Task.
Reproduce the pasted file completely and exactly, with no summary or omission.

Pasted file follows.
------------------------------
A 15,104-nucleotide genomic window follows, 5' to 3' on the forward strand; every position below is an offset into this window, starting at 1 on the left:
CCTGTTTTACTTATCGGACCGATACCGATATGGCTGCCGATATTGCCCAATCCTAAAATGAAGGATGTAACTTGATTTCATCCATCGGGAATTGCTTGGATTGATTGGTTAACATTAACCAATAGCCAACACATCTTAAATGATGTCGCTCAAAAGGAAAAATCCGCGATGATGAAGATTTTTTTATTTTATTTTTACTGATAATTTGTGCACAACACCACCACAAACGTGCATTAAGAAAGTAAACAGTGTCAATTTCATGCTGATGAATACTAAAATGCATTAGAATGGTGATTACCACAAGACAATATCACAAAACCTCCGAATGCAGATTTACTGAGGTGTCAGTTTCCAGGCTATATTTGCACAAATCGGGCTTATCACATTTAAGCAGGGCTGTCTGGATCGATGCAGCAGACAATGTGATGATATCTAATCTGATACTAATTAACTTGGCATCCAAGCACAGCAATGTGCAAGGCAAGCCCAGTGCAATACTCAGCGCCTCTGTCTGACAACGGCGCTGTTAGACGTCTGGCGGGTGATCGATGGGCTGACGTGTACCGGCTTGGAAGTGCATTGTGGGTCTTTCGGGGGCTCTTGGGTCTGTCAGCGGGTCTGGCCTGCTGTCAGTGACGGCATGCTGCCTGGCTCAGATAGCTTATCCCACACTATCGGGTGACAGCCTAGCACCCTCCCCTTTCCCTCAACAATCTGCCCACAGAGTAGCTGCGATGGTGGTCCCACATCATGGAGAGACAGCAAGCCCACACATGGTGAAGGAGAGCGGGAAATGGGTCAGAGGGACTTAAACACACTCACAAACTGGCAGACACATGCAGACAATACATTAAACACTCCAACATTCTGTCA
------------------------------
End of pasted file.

A 15,104-nucleotide genomic window follows, 5' to 3' on the forward strand; every position below is an offset into this window, starting at 1 on the left:
CCTGTTTTACTTATCGGACCGATACCGATATGGCTGCCGATATTGCCCAATCCTAAAATGAAGGATGTAACTTGATTTCATCCATCGGGAATTGCTTGGATTGATTGGTTAACATTAACCAATAGCCAACACATCTTAAATGATGTCGCTCAAAAGGAAAAATCCGCGATGATGAAGATTTTTTTATTTTATTTTTACTGATAATTTGTGCACAACACCACCACAAACGTGCATTAAGAAAGTAAACAGTGTCAATTTCATGCTGATGAATACTAAAATGCATTAGAATGGTGATTACCACAAGACAATATCACAAAACCTCCGAATGCAGATTTACTGAGGTGTCAGTTTCCAGGCTATATTTGCACAAATCGGGCTTATCACATTTAAGCAGGGCTGTCTGGATCGATGCAGCAGACAATGTGATGATATCTAATCTGATACTAATTAACTTGGCATCCAAGCACAGCAATGTGCAAGGCAAGCCCAGTGCAATACTCAGCGCCTCTGTCTGACAACGGCGCTGTTAGACGTCTGGCGGGTGATCGATGGGCTGACGTGTACCGGCTTGGAAGTGCATTGTGGGTCTTTCGGGGGCTCTTGGGTCTGTCAGCGGGTCTGGCCTGCTGTCAGTGACGGCATGCTGCCTGGCTCAGATAGCTTATCCCACACTATCGGGTGACAGCCTAGCACCCTCCCCTTTCCCTCAACAATCTGCCCACAGAGTAGCTGCGATGGTGGTCCCACATCATGGAGAGACAGCAAGCCCACACATGGTGAAGGAGAGCGGGAAATGGGTCAGAGGGACTTAAACACACTCACAAACTGGCAGACACATGCAGACAATACATTAAACACTCCAACATTCTGTCA